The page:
Wednesday, May 6, 2009
PONTE VEDRA BEACH, Fla. – Plan A obviously wasn’t working, so Lucas Glover will go with Plan B.
“I’m going to go in Tuesday, play fast Wednesday, go back (to my hotel), put my feet up and see what happens,” Glover said, when asked his plans for this week’s Players Championship.
But that leaves him very little prep time for what so many consider to be one of the marquee events of the year, does it not? Indeed, but as with everything with Glover, there’s a steady stream of honesty. So if you wonder why he’s meandering in so late, here it is:
“(In the past) I’ve practiced all day Monday, all day Tuesday, and all day Wednesday, then (gone) out and played bad.”
How bad? Consider that Glover has missed the cut in all three starts here, his scoring average a stunning 77.66. Oh, yeah, that qualifies as “bad.”
As he does with his golf, which is as fast-paced as you’ll find on the PGA Tour, Glover delivered his answers swiftly and with not a hint of nonsense. Midway through his sixth season on the PGA Tour, the one-time Clemson star might be feeling as good about his game as he ever has, so the chance to turn his fortunes around at TPC Sawgrass comes at a good time.
When he came up one stroke shy of chasing down Sean O’Hair at last weekend’s Quail Hollow Championship, Glover secured a share of second, his best finish since that autumn Sunday in 2005 when he holed a bunker shot and won the Funai Golf Classic at Walt Disney World.
He was in his second full season on the PGA Tour, playing in his 64th tournament, and you would have been laughed at had you suggested Glover would go winless over his next 89 starts.
But he has, and as much as that surprises many in the golf-watching business, it rankles Glover.
“I’m just trying to put four (rounds) together, get a little more consistent with my irons and make some more 10- and 12-footers,” Glover said.
Career win No. 2 was tantilizingly close at Quail Hollow, but Glover vowed not to beat himself up. That’s always been one of his trademarks, but he took the proceedings in Charlotte, N.C., as a positive sign.
“This might be the best field we have all year and I finished second. I’m pretty excited about the way I played,” Glover said.
For large parts of Sunday’s final round, Glover had been tied for the lead, but he fell two behind when O’Hair birdied Nos. 15 and 16. Then O’Hair bogeyed 17 and 18, to put Glover back in position to tie – only he, too, lost a stroke at the demanding 17th.
Not that he could have been shocked by that. After all, he had more or less set the table the day before when asked about the par-3 that is stretched to 235 yards.
“Serious demons on 17,” Glover had said following the third round. “I live over there to the right.”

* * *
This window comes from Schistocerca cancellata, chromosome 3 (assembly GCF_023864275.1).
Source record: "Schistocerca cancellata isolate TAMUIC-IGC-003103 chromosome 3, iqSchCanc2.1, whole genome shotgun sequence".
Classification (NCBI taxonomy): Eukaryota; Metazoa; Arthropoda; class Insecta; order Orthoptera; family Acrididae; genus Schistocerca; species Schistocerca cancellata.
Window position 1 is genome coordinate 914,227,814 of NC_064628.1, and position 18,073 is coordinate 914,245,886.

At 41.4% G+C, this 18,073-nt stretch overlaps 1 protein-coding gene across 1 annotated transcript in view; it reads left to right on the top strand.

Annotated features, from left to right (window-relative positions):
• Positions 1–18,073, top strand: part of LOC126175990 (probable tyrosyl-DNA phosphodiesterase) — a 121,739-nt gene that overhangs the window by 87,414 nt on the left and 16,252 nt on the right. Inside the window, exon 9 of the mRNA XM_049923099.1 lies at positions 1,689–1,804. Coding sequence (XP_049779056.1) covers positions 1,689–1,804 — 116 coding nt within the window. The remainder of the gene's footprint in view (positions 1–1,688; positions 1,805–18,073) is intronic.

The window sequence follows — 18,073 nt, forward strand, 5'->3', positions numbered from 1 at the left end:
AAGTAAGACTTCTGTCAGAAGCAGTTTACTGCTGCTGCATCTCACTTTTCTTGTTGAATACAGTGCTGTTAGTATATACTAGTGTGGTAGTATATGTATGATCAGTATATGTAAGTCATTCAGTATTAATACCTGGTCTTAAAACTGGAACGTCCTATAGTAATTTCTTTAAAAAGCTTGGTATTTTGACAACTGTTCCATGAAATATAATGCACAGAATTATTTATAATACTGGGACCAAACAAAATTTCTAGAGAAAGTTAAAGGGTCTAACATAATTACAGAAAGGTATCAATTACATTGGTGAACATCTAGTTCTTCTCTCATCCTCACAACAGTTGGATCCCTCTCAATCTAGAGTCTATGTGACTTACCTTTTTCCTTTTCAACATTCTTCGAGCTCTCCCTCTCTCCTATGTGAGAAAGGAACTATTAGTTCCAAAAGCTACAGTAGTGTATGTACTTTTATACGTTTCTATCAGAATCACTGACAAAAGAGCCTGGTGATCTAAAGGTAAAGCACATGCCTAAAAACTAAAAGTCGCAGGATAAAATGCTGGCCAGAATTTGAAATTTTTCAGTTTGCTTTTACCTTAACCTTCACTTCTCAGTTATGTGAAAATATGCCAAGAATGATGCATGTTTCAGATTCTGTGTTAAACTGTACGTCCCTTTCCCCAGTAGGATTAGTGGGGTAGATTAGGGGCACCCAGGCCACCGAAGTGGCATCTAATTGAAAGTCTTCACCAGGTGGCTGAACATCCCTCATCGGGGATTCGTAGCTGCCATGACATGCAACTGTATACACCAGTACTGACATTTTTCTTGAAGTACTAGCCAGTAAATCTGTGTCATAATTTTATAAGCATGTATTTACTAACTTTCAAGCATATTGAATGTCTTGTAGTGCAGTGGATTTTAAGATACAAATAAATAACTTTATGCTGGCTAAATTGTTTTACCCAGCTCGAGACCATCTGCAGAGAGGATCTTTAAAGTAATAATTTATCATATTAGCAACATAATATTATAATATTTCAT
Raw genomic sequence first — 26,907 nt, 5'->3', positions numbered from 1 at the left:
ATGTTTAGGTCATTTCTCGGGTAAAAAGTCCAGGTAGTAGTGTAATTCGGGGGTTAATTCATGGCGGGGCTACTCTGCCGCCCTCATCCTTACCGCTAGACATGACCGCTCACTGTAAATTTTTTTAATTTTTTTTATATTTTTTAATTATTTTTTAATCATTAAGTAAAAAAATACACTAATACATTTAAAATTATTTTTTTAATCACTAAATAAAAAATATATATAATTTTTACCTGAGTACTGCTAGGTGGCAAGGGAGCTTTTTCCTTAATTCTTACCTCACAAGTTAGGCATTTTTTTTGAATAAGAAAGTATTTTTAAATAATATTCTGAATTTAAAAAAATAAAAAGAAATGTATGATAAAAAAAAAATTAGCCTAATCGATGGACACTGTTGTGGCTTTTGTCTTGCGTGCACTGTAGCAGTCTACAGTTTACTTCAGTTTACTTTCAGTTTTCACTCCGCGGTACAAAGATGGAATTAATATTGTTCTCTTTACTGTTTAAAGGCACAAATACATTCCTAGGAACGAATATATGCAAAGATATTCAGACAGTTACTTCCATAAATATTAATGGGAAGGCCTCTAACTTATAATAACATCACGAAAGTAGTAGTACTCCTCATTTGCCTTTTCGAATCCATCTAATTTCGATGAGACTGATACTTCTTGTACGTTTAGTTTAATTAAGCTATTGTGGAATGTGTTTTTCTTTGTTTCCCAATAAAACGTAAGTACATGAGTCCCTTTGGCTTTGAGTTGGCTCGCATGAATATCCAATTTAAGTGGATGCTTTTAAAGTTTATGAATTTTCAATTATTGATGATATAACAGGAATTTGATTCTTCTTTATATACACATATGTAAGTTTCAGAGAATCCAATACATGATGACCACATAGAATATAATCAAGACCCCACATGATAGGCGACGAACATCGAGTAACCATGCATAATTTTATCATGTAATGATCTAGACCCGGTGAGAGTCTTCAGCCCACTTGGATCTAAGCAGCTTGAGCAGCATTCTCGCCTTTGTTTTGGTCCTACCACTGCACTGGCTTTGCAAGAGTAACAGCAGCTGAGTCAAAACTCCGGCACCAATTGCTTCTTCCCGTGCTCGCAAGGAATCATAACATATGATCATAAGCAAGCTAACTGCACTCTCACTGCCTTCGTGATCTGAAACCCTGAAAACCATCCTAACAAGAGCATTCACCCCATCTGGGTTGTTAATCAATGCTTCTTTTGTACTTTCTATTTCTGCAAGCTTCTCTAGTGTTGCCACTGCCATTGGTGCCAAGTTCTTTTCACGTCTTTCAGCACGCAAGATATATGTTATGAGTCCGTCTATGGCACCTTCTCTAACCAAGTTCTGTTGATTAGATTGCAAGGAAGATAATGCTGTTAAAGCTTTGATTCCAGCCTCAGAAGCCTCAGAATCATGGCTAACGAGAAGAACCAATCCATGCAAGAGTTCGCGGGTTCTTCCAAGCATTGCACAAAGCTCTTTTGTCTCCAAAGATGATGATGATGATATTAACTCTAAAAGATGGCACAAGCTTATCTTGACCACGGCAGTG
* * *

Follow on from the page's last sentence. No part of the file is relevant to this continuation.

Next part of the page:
Fast-forward a day, Glover on the 17th tee, his 11-under score matching O’Hair’s and guess what? He went right again.
“It’s a brutal hole. I mean, that hole location that wind, everything.”
Certainly, Glover’s assessment can’t be dismissed. On Sunday, the 17th ranked most difficult, a field average of 3.351, and only two birdies were recorded, against 23 bogeys or worse. It was an impossible birdie, given the situation, and a demanding par, so when he didn’t pull it off – and thus fell one back – Glover didn’t let it ruin his tournament.
For one thing, he felt he maintained his composure, something that’s frequently been a problem. “I’m usually pretty nervous in the last couple groups on a Sunday and I didn’t give too much away.”
Instead, Glover recorded his fifth straight solid tournament. He’s finished T-11, T-31, T-26, T-19, and T-2 since mid-March, and only three of those 20 rounds have resulted in a score higher than 72.
It’s the sort of consistent play that many have expected of him since that Disney victory. Considered a serious contender for the Ryder Cup team in 2006, Glover did play for the Presidents Cup team in 2007, and he was surely a star on the rise.
Until he seemed to back up in 2008, his 26 starts resulting in just two top 10s, and a money-list spot of 105th, after having been 53rd, 21st, 30th, and 34th each of the previous four seasons. The problem, in Glover’s view, was his schedule. He felt he played too much early, and when he struggled, he piled on the tournaments in the summer, too.
When the BMW Championship concluded Sept. 7, Glover packed away the clubs and picked up the fishing poles and put to use his Clemson football tickets. He also told himself he would take on the 2009 season with a better attitude.
So far, so good. As he prepares for the Players Championship, Glover is 19th on the money list and has been reacquainted with the taste of being in the hunt. Positive aspects, both.
Can that lead to a reversal of his Players Championship fortunes?
Plan B may provide the answer.
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